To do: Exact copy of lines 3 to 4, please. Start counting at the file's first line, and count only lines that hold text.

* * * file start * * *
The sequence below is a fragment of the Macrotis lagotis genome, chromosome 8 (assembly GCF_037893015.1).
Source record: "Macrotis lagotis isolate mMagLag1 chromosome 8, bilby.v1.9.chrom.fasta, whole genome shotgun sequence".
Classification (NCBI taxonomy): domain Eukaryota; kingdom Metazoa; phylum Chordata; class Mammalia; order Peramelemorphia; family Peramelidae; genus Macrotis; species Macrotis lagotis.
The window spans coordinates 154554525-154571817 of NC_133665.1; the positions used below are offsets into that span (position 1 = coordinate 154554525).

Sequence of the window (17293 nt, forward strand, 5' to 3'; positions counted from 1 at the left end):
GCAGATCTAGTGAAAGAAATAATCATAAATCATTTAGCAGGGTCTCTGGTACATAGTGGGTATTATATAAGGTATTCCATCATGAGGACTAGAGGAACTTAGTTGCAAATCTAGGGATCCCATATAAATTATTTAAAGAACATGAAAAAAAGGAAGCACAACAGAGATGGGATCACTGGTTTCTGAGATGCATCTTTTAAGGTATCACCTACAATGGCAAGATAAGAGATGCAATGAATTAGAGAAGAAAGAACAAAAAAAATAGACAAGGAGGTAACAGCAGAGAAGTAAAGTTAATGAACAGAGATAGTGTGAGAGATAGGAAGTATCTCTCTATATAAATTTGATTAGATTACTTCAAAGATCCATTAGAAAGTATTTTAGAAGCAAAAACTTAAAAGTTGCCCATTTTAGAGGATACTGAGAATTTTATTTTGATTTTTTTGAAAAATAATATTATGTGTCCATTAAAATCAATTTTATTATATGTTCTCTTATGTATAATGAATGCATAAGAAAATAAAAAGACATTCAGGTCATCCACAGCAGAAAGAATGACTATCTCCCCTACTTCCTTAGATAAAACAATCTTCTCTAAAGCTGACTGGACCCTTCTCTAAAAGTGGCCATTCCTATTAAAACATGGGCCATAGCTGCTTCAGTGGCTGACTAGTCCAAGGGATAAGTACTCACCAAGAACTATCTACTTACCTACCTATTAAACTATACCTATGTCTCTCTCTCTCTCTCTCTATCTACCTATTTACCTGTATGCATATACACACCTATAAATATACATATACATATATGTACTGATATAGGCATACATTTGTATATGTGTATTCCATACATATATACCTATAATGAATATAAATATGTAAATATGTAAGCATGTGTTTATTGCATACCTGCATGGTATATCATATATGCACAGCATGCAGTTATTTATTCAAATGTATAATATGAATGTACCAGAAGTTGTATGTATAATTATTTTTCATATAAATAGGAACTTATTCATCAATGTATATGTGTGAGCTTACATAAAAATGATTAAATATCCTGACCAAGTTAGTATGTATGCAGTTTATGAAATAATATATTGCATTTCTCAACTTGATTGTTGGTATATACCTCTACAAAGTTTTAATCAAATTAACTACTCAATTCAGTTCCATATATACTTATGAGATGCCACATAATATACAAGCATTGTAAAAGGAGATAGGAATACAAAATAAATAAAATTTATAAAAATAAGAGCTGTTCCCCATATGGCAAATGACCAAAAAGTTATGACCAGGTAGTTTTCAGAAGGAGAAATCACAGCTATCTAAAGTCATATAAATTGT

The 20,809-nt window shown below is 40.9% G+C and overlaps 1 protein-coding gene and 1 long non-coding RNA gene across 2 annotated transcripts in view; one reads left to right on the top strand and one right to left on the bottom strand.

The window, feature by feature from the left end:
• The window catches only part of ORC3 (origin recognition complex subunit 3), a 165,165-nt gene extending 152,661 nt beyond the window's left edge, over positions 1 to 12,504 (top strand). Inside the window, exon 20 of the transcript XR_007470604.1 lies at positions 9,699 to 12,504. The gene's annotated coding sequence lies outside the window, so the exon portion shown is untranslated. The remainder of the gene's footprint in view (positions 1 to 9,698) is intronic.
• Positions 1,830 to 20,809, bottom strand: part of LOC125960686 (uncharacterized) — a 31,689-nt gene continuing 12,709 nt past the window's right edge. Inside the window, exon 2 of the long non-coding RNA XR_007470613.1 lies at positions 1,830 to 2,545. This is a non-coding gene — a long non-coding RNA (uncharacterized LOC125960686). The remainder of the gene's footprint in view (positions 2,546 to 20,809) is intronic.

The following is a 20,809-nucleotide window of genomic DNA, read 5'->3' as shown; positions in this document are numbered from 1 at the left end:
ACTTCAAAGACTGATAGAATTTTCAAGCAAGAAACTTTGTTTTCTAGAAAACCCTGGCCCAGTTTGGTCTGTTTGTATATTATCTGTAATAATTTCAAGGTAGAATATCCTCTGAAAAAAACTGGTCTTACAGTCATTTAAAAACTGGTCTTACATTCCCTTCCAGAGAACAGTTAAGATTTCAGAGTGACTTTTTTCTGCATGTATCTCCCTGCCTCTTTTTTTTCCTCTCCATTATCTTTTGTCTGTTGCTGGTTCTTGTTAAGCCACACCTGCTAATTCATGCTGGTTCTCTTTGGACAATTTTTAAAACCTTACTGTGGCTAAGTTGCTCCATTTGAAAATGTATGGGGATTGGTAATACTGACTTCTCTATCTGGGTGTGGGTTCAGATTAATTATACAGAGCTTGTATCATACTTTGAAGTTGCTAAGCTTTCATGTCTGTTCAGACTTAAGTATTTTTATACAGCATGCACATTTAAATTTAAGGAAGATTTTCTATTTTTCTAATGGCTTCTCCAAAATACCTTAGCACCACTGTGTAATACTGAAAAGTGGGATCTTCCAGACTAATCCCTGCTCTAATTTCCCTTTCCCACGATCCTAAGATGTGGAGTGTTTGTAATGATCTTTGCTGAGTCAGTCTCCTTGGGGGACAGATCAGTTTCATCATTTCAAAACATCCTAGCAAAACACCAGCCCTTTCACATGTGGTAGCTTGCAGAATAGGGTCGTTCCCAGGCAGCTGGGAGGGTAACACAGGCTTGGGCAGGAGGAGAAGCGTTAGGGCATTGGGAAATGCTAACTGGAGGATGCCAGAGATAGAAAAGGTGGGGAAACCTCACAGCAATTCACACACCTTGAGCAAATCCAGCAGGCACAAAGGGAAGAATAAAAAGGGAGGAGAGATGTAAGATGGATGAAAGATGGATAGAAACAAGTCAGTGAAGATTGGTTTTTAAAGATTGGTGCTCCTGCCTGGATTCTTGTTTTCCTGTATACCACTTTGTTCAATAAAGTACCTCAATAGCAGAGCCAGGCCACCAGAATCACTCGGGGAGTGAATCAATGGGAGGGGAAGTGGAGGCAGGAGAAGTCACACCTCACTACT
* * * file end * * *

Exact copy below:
Classification (NCBI taxonomy): domain Eukaryota; kingdom Metazoa; phylum Chordata; class Mammalia; order Peramelemorphia; family Peramelidae; genus Macrotis; species Macrotis lagotis.
The window spans coordinates 154554525-154571817 of NC_133665.1; the positions used below are offsets into that span (position 1 = coordinate 154554525).